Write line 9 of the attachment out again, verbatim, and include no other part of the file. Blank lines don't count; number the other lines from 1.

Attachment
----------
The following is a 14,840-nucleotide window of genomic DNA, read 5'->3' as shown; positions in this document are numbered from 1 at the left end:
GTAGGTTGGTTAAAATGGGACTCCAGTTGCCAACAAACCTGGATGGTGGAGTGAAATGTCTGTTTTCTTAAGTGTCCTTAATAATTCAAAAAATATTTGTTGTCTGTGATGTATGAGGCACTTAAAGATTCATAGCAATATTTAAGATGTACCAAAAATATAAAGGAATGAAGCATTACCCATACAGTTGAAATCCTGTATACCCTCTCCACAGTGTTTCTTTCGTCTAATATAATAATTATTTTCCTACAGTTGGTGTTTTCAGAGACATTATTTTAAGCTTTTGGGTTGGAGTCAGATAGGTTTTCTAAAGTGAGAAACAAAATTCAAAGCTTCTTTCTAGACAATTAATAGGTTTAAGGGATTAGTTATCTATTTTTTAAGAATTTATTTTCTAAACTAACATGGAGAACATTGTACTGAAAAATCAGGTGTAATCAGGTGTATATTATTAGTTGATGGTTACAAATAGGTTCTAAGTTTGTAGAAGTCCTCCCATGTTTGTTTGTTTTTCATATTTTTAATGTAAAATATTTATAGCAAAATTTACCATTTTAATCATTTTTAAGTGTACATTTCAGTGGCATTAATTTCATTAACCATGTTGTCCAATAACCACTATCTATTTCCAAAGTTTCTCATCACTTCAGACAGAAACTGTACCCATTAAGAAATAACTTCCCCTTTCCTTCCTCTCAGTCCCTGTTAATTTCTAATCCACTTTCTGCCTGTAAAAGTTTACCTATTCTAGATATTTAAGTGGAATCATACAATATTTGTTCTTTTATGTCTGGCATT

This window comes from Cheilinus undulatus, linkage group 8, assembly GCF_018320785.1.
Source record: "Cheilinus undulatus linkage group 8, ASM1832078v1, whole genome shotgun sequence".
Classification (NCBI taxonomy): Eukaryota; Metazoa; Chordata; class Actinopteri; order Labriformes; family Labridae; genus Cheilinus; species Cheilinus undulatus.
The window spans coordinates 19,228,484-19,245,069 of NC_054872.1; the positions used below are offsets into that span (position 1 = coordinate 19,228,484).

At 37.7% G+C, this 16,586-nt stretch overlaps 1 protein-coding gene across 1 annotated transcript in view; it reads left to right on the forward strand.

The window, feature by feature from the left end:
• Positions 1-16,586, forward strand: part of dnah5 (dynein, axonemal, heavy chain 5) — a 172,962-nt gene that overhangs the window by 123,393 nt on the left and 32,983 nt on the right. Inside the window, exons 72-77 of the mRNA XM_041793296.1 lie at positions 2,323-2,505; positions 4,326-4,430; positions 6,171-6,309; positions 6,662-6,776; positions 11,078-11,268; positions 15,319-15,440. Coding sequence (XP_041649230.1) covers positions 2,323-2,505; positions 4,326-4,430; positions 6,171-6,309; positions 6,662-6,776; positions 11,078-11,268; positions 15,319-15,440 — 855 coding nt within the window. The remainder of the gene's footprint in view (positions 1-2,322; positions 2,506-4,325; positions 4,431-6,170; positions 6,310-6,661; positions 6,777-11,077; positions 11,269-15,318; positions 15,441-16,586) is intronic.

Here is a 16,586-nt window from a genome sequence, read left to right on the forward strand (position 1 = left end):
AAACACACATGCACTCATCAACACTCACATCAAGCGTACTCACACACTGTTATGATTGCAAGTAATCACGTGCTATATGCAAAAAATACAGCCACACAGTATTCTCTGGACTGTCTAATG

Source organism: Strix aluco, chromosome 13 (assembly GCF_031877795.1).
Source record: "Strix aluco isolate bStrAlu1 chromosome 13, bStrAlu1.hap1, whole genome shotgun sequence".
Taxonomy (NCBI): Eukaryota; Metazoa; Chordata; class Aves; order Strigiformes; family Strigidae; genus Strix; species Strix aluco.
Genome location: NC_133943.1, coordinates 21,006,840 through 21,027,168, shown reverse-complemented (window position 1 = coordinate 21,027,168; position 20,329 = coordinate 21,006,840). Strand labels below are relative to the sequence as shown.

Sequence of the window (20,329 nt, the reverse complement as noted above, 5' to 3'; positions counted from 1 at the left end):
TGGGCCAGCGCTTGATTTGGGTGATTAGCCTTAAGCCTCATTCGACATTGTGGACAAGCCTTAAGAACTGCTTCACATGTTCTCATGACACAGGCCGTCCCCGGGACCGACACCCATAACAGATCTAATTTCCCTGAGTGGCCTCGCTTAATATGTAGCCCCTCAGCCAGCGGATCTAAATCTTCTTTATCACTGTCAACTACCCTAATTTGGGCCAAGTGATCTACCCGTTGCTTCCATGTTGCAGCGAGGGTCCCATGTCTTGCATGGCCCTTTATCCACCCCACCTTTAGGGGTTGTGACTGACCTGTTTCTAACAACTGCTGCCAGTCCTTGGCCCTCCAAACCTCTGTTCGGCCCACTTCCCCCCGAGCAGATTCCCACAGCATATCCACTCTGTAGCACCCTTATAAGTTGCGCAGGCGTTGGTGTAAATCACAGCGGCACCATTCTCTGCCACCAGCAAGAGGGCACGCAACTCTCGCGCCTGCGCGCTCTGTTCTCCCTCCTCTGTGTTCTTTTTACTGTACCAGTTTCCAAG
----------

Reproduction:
• Positions 1-16,586, forward strand: part of dnah5 (dynein, axonemal, heavy chain 5) — a 172,962-nt gene that overhangs the window by 123,393 nt on the left and 32,983 nt on the right. Inside the window, exons 72-77 of the mRNA XM_041793296.1 lie at positions 2,323-2,505; positions 4,326-4,430; positions 6,171-6,309; positions 6,662-6,776; positions 11,078-11,268; positions 15,319-15,440. Coding sequence (XP_041649230.1) covers positions 2,323-2,505; positions 4,326-4,430; positions 6,171-6,309; positions 6,662-6,776; positions 11,078-11,268; positions 15,319-15,440 — 855 coding nt within the window. The remainder of the gene's footprint in view (positions 1-2,322; positions 2,506-4,325; positions 4,431-6,170; positions 6,310-6,661; positions 6,777-11,077; positions 11,269-15,318; positions 15,441-16,586) is intronic.